The South African renewable energy independent power producer procurement programme (REIPPPP) has been lauded globally and has over-achieved in its job creation commitments as a job creator and enabler. In our much-needed shift towards a low-carbon economy, renewable energy has a major role to play in the country. The delays in committing are however untenable, and Eskom needs to ensure it takes a long-term view before it finds itself on the wrong side of history – writes AltGen’s Sean Gibson and Tim Mew.
There are currently 26 preferred bidders from Bid Window Round 4 (BWR4) and BWR4 ‘additional’ of REIPP with a combined investor value of around R50 billion ($3 billion), that are in the process of sign-off on power purchase agreements so that construction can begin. Together they represent 26,500 collective jobs through their project lifespan. The REIPP has already created 32,323 jobs (measured in years of employment) in South Africa and contributed R300 million ($22 million) towards socio-economic development funding.
Figure 1 depicts the duration of each of the bidding rounds and the time taken for each step of the bidding process where ‘COD’ (commercial operation date) represents the conclusion of construction and successful commissioning.
The graph clearly shows the lead time extends with each step in the process through the rounds, to a point where BWR4 projects are likely to take in excess of 1,700 days from request for proposal (RFP) to COD – over four and a half years.
Further, the combined times taken from RFP and bid announcement to financial close for BWR1 and 2, were shortener than the construction period. In BWR3 and 4, we are now looking at a process where it takes longer to get to the NTP (notice to proceed) stage than it does to reach construction. In addition, permission to build a R1 billion ($73 million) wind farm now takes considerably longer to erect 100 wind turbines; this is a clear indication of a waning of political will.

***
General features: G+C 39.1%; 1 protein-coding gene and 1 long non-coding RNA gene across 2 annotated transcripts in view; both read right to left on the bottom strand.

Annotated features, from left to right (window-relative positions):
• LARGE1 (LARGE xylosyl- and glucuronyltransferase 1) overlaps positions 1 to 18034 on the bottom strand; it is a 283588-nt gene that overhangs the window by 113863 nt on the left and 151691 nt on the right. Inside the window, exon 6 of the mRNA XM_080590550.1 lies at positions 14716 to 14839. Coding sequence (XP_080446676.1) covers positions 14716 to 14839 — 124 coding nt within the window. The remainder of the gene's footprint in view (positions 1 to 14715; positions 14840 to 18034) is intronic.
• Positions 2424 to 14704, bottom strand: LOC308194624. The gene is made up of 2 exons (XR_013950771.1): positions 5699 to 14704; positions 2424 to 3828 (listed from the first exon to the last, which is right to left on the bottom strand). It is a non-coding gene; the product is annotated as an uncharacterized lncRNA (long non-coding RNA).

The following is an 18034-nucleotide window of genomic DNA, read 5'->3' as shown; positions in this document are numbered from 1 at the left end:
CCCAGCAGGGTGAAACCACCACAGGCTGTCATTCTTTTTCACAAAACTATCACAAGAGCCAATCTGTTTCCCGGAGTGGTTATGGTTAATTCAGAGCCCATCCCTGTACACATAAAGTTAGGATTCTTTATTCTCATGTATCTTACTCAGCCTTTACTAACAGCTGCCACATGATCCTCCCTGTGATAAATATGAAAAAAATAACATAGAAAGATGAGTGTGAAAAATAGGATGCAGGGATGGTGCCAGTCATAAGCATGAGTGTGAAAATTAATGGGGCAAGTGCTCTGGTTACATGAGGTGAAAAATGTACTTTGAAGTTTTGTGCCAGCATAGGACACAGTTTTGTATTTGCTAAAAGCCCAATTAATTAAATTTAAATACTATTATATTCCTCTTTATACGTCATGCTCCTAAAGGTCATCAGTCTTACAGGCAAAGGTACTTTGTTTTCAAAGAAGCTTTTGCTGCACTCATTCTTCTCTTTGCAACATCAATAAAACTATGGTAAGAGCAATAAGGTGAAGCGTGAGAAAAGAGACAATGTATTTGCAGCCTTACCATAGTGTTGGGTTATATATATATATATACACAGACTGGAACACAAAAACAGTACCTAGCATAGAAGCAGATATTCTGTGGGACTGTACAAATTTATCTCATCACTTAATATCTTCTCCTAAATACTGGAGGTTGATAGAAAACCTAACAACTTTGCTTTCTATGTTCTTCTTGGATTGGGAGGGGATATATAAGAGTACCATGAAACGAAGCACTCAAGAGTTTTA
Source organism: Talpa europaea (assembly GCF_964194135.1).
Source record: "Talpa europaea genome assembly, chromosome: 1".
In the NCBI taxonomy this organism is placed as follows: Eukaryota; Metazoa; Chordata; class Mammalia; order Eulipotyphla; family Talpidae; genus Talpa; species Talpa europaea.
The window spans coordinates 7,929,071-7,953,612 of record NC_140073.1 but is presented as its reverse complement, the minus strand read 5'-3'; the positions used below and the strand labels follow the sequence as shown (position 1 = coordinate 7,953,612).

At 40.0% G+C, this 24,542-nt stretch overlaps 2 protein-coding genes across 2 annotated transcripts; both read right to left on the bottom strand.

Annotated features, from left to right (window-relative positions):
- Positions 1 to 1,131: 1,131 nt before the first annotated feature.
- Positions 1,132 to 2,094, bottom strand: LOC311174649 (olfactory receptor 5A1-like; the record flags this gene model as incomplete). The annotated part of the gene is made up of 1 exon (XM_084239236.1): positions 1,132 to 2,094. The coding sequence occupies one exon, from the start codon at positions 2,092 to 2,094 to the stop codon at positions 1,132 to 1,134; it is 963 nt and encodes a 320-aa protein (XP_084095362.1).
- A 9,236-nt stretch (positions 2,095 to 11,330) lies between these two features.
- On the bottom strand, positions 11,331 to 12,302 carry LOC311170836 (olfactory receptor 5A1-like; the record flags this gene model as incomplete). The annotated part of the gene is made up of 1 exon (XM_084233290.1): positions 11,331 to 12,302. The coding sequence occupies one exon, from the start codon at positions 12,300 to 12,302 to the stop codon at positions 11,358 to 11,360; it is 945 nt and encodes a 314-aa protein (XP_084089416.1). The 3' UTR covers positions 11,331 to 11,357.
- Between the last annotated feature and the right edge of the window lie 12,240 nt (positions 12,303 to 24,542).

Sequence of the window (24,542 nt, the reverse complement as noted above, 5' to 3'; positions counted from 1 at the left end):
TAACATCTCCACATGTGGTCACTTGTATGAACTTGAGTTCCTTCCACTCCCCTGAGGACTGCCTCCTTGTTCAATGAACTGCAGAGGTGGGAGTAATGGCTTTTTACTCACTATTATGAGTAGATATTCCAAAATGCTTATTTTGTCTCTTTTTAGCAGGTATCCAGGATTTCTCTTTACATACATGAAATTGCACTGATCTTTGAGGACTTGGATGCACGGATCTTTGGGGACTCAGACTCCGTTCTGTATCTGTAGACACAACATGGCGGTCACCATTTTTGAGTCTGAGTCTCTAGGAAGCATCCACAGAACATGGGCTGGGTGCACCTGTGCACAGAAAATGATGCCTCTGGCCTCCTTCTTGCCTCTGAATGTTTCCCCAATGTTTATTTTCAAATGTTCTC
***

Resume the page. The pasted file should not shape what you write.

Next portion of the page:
With regards to job creation, tables 1 and 2 summarise the findings based on the job creation figures from bidding window rounds 1, 2, and 3. Additionally, according to the Independent Power Producer Programme Office, active projects have reported creating 20%-30% more jobs than what was committed in their bid, meaning that round 4 could create between 30,000 and 34,000 jobs (measured in single years of employment) over the combined project lifespan.
These figures represent the direct employment from the renewable energy projects and don’t take into account the indirect and induced jobs that will be created as a result of the projects. Service jobs in the food, recreation, hospitality and transport sectors will increase due to the influx of people to the projects, as well as an increased demand for goods in the area, which induces jobs in these sectors. Moreover, and importantly, the majority of these jobs would go to previously disadvantaged South African citizens, often located in rural areas with high rates of unemployment.
DCD Wind Towers in the Eastern Cape is a good example of indirect employment created by the rollout of a renewable energy project. The R536 million ($39 million) company was established in 2013 and the facility was completed in 2014 with the purpose of manufacturing wind towers for onshore wind projects in South Africa. However, as of February 2017, DCD Wind Towers has had to lay off 30 employees. The company’s CEO, Digby Glover stated: “The resultant value destruction in the South African economy, desperate for jobs and growth, will be staggering.”